The British government’s hopes of opening discussions on a future trade relationship this autumn will definitely be dashed by the European Union due to the slow progress of Brexit negotiations, one of 27 prime ministers who will make the decision has said.
Miro Cerar, the prime minister of Slovenia, revealed in an interview with the Guardian that it had proved too difficult to close the differences between the two sides in the opening rounds of talks, with the UK producing some unrealistic proposals.
In October the European council, on which Cerar sits, will decide by unanimity whether sufficient progress has been made on the three key issues of citizens’ rights, the financial settlement and the Irish border, in order for talks to be widened to negotiations over future trade once the UK has left the bloc.
Writing in the Sunday Times, the Brexit secretary, David Davis, reiterated his calls for such broader discussions to begin, insisting the issue of the Irish border is intrinsically linked to whatever future customs arrangement is struck with the EU.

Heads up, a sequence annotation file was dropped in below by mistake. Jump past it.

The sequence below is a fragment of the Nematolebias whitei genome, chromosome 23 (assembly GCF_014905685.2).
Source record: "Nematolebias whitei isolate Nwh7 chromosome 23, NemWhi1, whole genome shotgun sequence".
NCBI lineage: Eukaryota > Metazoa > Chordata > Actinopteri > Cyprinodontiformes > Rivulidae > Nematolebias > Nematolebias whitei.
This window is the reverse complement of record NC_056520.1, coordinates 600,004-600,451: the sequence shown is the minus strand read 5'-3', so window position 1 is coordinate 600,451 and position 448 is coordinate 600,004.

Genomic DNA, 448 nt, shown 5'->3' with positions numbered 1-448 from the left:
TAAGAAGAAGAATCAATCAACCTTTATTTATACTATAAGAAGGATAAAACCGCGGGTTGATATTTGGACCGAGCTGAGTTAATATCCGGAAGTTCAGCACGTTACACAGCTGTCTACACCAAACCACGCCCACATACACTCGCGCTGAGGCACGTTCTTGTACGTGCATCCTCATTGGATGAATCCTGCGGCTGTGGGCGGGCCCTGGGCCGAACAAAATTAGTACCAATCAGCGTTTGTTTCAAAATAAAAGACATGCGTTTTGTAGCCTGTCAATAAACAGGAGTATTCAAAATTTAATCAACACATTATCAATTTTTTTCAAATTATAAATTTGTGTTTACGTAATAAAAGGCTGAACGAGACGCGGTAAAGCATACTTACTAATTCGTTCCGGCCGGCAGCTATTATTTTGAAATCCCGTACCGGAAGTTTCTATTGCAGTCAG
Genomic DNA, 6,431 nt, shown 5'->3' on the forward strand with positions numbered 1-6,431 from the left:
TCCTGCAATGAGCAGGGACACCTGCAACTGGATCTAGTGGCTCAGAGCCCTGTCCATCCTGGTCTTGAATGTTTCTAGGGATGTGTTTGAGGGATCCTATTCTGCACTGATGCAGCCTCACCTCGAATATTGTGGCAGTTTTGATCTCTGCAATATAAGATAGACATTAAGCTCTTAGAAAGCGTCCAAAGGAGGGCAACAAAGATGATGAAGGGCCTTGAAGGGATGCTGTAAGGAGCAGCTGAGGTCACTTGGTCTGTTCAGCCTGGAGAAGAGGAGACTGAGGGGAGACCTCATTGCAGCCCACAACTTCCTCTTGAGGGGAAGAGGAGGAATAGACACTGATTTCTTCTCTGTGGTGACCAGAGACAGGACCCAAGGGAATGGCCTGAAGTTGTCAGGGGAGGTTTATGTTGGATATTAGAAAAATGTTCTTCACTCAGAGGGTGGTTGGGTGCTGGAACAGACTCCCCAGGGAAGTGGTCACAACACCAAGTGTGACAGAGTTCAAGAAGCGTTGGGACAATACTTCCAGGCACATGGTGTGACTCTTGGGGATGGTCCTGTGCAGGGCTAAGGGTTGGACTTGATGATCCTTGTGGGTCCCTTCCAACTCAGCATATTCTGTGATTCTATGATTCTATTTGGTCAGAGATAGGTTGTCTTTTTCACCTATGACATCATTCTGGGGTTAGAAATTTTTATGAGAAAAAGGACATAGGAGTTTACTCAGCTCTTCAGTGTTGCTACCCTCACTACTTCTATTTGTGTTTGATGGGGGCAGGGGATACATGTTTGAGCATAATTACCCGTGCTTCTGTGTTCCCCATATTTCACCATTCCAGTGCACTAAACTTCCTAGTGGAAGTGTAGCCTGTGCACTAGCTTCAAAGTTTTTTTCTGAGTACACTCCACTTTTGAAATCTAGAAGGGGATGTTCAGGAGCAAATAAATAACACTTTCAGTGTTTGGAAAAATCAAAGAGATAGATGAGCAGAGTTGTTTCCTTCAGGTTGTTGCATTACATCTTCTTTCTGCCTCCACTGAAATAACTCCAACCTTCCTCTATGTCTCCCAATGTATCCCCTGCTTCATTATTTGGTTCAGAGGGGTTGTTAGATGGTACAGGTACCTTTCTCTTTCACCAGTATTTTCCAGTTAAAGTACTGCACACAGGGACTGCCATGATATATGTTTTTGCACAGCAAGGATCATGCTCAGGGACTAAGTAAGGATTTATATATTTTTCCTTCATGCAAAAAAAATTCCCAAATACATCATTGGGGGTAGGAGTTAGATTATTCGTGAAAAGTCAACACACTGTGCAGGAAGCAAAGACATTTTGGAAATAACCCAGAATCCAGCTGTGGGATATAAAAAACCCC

“I firmly believe the early rounds of the negotiations have already demonstrated that many questions around our withdrawal are inextricably linked to our future relationship,” Davis said. He added: “Both sides need to move swiftly on to discussing our future partnership, and we want that to happen after the European council in October.”
Cerar – the first EU leader to publicly admit what has been increasingly feared in Downing Street – said he was awaiting a briefing from the EU’s chief negotiator, Michel Barnier, but that it had become clear in recent weeks that the threshold for wider talks would not be met this autumn as had been planned.
The Slovenian prime minister said: “I think that the process will definitely take more time than we expected at the start of the negotiations. There are so many difficult topics on the table, difficult issues there, that one cannot expect all those issues will be solved according to the schedule made in the first place.
“What is important now is that the three basic issues are solved in reasonable time. Then there will optimism on realistic grounds. I know this issue of finance is a tricky one. But it must also be solved, along with the rights of people.”
Brussels has been particularly frustrated by Britain’s refusal to offer any proposals of what it is willing to pay in the divorce deal. The foreign secretary, Boris Johnson, has not helped to ease concerns among the EU27 after he suggested that they could “go whistle” if they sought some of the figures being suggested. It has been mooted the figure could be close to €100bn (£91bn), although it is likely to be significantly lower.